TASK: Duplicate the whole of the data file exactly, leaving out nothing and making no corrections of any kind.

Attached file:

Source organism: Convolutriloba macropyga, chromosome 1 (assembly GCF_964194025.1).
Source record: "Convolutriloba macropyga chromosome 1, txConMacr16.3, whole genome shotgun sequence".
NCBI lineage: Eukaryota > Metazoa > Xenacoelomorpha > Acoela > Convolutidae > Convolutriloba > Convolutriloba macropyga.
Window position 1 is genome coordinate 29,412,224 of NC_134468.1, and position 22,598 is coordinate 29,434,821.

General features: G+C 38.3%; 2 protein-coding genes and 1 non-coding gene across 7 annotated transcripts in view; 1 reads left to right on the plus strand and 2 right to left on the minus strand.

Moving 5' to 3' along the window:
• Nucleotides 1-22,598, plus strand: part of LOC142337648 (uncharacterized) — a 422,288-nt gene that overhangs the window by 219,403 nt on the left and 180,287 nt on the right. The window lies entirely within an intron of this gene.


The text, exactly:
Source organism: Convolutriloba macropyga, chromosome 1 (assembly GCF_964194025.1).
Source record: "Convolutriloba macropyga chromosome 1, txConMacr16.3, whole genome shotgun sequence".
NCBI lineage: Eukaryota > Metazoa > Xenacoelomorpha > Acoela > Convolutidae > Convolutriloba > Convolutriloba macropyga.
Window position 1 is genome coordinate 29,412,224 of NC_134468.1, and position 22,598 is coordinate 29,434,821.

General features: G+C 38.3%; 2 protein-coding genes and 1 non-coding gene across 7 annotated transcripts in view; 1 reads left to right on the plus strand and 2 right to left on the minus strand.

Moving 5' to 3' along the window:
• Nucleotides 1-22,598, plus strand: part of LOC142337648 (uncharacterized) — a 422,288-nt gene that overhangs the window by 219,403 nt on the left and 180,287 nt on the right. The window lies entirely within an intron of this gene.